This debate seemed pertinent given that it coincided with the announcement of the winner of the Bailey’s Women’s Prize for Fiction, formerly known as the Orange prize. The rules of that prize are as follows:

The Prize is open to any full length novel, written in English by a woman of any nationality, provided that the novel is published for the first time in print form the United Kingdom between 1 April of the year before the Prize is awarded and 31 March of the year in which the Prize is awarded. We encourage publishers to submit books from all genres.

In other words, the main shortlisting criterion is gender, followed by the book’s being written in English. And of course the books must be “good”, however that word is interpreted.

That prize has often come in for criticism. Most famously, AS Byatt described it as sexist, and has forbidden her publishers to submit her novels for consideration:

“You couldn’t found a prize for male writers. The Orange prize assumes there is a feminine subject matter – which I don’t believe in. It’s honourable to believe that – there are fine critics and writers who do – but I don’t.”

Yet the defenders of the prize claim that it gives visibility to books that might otherwise struggle to get an audience.

And to be fair, this year’s winner, Eimear McBride’s A Girl is a Half-Formed Thing, certainly merits the high profile it’s received as a result of the win (I think it’s the best Irish novel I’ve read in many years). And the other books on the shortlist also deserve to be better known, especially Americanah and The Lowland. I’ve read four of the six (have not read Audrey Magee or Donna Tart’s books yet), and think that, contrary to Byatt, they are not unified by any kind of reductive “feminine subject matter” though all articulate in different ways a feminist perspective on such matters as sexual agency (stunningly so in McBride), political power, race, and the link between work and identity.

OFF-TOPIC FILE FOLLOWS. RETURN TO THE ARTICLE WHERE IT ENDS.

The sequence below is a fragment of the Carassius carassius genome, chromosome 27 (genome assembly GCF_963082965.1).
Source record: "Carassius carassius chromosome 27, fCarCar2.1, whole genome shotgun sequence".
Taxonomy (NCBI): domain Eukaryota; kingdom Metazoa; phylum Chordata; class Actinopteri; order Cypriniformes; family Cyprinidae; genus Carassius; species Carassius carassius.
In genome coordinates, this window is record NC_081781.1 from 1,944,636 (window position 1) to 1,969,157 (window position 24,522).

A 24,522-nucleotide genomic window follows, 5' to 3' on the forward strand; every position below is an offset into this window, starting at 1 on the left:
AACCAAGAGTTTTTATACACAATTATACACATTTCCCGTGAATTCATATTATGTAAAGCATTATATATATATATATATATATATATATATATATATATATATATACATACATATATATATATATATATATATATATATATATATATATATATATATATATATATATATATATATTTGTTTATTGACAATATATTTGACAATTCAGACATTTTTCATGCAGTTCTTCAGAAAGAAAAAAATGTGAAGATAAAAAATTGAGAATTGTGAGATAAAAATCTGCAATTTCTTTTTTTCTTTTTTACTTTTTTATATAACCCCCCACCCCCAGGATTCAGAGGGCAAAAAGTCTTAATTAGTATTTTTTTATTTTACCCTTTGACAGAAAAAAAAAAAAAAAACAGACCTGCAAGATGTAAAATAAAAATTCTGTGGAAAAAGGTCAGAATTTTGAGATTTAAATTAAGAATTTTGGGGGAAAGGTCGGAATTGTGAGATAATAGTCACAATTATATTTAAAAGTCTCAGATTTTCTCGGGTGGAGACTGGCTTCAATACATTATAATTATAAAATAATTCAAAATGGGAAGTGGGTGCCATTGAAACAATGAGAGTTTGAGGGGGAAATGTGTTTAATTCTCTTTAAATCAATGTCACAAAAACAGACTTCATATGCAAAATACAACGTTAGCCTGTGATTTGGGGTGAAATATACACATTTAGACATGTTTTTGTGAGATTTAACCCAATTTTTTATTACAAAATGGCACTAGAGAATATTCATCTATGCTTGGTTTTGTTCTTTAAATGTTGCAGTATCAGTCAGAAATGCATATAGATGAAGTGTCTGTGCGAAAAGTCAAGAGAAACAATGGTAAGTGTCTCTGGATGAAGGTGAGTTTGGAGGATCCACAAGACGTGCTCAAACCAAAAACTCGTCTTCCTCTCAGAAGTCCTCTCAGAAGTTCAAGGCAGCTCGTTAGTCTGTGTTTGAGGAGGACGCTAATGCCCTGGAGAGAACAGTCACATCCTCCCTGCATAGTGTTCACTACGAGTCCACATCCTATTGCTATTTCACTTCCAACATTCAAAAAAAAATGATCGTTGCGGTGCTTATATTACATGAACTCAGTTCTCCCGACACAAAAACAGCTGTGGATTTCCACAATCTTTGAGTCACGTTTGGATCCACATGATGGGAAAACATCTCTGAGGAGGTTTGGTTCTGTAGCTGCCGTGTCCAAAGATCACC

But aesthetically they are very different from each other: McBride’s inventiveness with language is very different from Adichie’s incisively politicized prose, which in turn is very different from the formal elegance of Lahiri’s writing. I don’t know if I could say that any of these books is “better” than any of the others because they are all so different from each other. Nevertheless, I am glad that many people who might not have read those works will now do so.

ANYWAY. What I’ve been wondering is how the debate initiated by Harris – and focused by the Bailey’s prize – might apply to Irish drama.

Back in the early 1990s, a festival was organized by Glasshouse Productions called “There are no Irish women playwrights”. I’ve heard two different stories about where the Festival got its name – perhaps someone involved can tell us which, if either, is true. The first is that an American academic was in an Irish bookstore and asked to be directed to the section for Irish women playwrights. The academic was told that such a section did not exist because: “there are no Irish women playwrights” (most Irish bookstores place Irish drama on the bottom shelves of their poetry sections, so our playwrights generally don’t fare well even now). The second story is that a question was put to a director in a post-show discussion about why there are so few plays by Irish women on Ireland’s stages. And again the same answer came back.